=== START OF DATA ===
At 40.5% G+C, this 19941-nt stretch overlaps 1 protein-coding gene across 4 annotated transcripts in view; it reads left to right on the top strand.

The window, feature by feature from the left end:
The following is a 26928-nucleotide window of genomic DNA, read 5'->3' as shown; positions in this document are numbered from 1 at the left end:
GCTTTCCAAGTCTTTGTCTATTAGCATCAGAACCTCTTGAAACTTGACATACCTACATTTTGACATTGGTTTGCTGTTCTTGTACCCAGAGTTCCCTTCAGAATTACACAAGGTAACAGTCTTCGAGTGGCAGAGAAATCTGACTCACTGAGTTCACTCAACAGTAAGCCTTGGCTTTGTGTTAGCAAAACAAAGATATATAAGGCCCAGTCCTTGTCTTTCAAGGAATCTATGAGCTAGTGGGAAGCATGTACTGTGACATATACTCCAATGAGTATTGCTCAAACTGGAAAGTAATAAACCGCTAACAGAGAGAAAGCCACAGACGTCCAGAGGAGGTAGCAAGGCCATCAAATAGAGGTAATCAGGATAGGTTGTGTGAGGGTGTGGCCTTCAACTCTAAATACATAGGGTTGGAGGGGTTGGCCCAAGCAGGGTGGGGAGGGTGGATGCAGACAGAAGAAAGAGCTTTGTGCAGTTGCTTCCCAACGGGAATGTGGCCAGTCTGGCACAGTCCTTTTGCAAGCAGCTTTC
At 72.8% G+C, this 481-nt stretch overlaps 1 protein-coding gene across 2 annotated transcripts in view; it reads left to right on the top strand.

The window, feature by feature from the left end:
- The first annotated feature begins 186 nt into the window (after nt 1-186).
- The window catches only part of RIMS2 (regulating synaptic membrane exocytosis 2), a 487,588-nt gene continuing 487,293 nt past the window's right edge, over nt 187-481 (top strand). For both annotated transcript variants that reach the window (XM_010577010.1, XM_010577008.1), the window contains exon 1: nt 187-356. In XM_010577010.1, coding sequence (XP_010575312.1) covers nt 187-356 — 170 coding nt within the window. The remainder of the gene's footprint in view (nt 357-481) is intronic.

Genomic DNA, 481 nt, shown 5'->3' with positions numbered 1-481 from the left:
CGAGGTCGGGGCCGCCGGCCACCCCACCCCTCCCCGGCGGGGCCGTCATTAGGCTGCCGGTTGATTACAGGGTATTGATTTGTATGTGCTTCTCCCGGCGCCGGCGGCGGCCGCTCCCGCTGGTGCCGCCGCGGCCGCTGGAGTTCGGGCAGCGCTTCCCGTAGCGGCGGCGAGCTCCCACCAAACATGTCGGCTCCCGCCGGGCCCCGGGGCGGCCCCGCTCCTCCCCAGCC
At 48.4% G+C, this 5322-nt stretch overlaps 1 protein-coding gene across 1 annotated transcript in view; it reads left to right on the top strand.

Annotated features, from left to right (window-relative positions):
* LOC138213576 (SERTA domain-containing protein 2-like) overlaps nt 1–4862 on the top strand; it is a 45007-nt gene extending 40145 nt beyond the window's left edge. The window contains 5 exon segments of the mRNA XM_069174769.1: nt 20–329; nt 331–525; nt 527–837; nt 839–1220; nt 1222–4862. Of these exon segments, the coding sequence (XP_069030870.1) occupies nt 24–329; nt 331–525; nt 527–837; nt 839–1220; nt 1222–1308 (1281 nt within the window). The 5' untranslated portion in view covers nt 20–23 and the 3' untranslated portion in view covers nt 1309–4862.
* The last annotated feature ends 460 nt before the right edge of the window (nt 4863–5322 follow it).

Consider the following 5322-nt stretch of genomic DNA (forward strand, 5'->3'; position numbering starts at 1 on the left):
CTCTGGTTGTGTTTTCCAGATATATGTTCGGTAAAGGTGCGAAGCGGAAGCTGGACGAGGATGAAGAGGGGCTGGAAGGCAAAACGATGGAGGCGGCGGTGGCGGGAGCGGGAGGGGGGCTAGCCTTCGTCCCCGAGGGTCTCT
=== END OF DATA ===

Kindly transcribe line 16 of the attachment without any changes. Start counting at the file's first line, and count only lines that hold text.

CTCTGGTTGTGTTTTCCAGATATATGTTCGGTAAAGGTGCGAAGCGGAAGCTGGACGAGGATGAAGAGGGGCTGGAAGGCAAAACGATGGAGGCGGCGGTGGCGGGAGCGGGAGGGGGGCTAGCCTTCGTCCCCGAGGGTCTCT